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Archive for the ‘1 Peter’ Category

Isn’t it amazing how the same words can have such different meanings, depending on our tone?  We all know about the kind of “fine” that means “it isn’t fine, and never will be fine.”  And then there’s “Bless your heart.”  In the South, it tends to mean “You’re too dumb to know better, and now I know what I’ll be talking about for the next several weeks, always prefaced by ‘Bless his heart, but…’”  But with another tone, “bless your heart!” expresses gratitude, humble thankfulness, even awe at another’s kindness.  And as Peter writes his first letter to Christians scattered through what is now Turkey, this awe-filled gratitude is exactly the tone he has as he considers all that the Father has given His people in Christ: an awe that leads us to praise the Father whole-heartedly, and a joyful gratitude that leads us to trust and obey the Father constantly in Christ, come what may.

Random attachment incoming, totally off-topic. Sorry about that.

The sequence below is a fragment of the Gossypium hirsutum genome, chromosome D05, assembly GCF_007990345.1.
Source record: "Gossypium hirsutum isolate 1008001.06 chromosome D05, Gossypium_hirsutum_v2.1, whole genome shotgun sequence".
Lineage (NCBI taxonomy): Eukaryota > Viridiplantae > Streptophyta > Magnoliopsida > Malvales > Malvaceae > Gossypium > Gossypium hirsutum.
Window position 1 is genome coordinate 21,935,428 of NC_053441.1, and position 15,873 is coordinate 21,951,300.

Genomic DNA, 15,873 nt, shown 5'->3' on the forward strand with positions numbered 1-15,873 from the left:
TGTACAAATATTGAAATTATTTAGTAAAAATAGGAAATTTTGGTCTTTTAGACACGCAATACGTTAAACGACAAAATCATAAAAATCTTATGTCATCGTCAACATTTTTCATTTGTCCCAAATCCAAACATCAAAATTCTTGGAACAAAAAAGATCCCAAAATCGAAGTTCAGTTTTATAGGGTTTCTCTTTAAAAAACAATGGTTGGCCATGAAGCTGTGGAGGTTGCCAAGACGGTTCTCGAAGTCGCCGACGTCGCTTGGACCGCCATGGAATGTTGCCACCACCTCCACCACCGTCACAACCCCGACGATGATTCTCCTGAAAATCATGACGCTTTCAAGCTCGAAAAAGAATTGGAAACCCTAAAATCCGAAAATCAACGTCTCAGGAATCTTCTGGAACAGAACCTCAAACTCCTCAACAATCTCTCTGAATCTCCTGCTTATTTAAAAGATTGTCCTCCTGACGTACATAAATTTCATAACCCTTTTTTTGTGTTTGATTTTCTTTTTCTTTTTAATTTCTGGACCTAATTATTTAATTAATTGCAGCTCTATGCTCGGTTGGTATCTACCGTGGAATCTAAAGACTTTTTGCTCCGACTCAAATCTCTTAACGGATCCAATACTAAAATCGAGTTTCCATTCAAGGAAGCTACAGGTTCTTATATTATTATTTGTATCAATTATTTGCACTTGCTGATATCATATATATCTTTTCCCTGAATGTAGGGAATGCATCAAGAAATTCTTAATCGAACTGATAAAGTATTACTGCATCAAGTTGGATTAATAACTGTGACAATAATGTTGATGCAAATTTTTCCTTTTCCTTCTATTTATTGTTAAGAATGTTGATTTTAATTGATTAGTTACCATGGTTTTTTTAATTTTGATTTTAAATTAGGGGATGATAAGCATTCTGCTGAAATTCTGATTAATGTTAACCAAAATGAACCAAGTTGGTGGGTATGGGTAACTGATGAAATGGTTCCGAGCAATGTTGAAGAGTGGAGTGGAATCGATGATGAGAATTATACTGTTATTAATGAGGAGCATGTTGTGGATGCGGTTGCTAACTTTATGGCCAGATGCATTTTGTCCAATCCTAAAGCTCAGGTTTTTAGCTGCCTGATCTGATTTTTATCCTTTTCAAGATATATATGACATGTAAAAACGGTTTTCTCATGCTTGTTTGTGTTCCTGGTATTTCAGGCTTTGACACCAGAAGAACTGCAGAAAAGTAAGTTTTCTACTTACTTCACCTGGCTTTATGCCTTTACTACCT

In the opening verses, Peter calls his readers “elect exiles” (1 Pet. 1:1, ESV)—chosen “according to the foreknowledge of God the Father”—we’re not in this strange, sometimes hostile place by accident, but by the wise, loving, all-sovereign plan of the Father, which moves us to confidence.  Christians are chosen “in the sanctification of the Spirit”—set apart for a life of service and worship, which moves us to Christ-like holiness.  And we are chosen “for obedience to Jesus Christ and for sprinkling with his blood”—brought into Christ’s new and living covenant through trusting the gospel message, marked as Christ’s by his own blood, which moves us to ongoing obedience to our King.

And as we reach the main body of the letter in verse 3, Peter calls us to think on the greatness and goodness of the God and Father of Jesus Christ, and to bless the Father who has blessed us with a living hope, a lavish inheritance, and a lasting salvation.

First, bless the Father who has blessed us with a living hope (v. 3)!  Notice that he did so “according to his great mercy.”  He didn’t rescue us out of obligation—we who were made to know and love God instead have rebelled against him, and the only things we deserve are death and hell.  If he has rescued us at the cost of his own Son, it’s not because of us, but because of the kind of Father he is.  He is full of abundant mercy, and there is none beyond his reach—if you are far from him, don’t despair, but come and trust his promises!